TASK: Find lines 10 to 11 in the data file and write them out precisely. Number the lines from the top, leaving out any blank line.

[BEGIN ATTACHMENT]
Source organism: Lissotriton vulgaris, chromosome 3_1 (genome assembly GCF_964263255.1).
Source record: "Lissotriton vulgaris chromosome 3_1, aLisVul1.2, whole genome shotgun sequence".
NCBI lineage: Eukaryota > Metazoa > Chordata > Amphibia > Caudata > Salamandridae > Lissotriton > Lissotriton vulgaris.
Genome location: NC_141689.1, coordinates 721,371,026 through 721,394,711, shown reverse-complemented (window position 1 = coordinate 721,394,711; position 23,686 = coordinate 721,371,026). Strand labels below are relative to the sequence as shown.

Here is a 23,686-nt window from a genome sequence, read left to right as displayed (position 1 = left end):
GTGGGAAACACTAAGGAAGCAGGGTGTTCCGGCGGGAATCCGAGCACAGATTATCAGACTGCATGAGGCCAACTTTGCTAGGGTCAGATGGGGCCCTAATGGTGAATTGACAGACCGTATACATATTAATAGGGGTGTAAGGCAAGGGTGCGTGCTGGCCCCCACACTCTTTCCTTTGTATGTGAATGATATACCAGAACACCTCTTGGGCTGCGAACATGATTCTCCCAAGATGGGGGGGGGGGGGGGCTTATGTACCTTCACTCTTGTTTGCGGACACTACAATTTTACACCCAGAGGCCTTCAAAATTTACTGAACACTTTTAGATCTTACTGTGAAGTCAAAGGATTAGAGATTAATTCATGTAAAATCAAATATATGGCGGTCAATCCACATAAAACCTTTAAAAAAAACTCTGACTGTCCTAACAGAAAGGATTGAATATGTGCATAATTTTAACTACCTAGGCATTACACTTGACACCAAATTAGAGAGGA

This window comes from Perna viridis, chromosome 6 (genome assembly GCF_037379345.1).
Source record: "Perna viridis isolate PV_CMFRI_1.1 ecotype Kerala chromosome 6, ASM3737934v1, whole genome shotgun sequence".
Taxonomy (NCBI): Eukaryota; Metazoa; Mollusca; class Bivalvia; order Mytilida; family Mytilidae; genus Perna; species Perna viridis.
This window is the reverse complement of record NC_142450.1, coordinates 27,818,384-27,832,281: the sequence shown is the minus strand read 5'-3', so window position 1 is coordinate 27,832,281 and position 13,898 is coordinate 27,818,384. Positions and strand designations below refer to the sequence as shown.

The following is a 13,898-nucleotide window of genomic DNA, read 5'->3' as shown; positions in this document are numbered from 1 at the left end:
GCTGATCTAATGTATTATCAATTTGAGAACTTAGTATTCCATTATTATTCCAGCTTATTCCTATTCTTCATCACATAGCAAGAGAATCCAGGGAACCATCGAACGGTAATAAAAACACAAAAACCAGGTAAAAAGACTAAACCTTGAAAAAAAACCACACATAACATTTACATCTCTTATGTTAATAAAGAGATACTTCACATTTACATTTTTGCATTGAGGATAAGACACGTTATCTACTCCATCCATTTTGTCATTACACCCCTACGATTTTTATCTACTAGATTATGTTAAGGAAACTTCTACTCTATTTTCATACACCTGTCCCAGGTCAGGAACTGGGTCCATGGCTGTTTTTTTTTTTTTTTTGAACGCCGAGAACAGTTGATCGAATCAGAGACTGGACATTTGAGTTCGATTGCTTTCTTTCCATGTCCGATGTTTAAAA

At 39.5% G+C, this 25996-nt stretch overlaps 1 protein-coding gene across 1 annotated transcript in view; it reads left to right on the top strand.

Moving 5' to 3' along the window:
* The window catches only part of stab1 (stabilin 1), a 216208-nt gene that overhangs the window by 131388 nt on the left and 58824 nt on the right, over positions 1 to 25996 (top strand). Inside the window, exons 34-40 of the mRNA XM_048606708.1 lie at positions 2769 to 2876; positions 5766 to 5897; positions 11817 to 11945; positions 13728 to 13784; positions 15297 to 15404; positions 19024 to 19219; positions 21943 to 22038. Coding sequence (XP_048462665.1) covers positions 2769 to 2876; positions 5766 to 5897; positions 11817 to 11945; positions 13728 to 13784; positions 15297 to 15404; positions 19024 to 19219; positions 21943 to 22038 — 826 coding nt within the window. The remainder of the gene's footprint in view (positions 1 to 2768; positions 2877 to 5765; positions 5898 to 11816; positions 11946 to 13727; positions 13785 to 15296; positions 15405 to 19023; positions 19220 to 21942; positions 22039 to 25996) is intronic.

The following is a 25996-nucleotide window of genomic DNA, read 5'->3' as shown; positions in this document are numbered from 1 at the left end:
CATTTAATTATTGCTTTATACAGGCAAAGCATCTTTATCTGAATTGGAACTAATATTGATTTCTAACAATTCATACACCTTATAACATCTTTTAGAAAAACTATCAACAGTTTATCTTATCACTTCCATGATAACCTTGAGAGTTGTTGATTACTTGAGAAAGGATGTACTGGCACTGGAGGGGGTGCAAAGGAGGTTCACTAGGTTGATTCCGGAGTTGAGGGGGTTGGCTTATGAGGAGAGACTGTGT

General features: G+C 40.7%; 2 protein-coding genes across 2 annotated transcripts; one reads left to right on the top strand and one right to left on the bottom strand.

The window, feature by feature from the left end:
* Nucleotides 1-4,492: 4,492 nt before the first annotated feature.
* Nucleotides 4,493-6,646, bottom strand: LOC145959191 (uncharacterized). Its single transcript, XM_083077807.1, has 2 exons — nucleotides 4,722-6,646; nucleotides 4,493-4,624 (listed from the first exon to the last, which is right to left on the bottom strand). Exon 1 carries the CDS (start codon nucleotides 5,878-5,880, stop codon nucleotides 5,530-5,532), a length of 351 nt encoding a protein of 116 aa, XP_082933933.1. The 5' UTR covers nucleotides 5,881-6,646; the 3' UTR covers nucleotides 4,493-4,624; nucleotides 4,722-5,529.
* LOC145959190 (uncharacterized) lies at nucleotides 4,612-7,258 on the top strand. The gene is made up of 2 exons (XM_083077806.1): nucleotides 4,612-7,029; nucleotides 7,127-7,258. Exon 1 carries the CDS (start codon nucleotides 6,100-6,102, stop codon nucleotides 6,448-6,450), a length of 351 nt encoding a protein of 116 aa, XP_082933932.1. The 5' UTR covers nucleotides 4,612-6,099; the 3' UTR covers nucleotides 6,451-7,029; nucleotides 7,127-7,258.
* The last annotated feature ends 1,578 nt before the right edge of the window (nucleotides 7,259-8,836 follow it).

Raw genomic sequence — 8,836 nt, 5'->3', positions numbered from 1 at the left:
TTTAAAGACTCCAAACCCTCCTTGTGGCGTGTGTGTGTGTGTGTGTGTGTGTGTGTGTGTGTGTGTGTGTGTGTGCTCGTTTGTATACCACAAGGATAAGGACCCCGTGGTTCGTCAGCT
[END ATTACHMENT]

This window is the reverse complement of record NC_142450.1, coordinates 27,818,384-27,832,281: the sequence shown is the minus strand read 5'-3', so window position 1 is coordinate 27,832,281 and position 13,898 is coordinate 27,818,384. Positions and strand designations below refer to the sequence as shown.

The following is a 13,898-nucleotide window of genomic DNA, read 5'->3' as shown; positions in this document are numbered from 1 at the left end: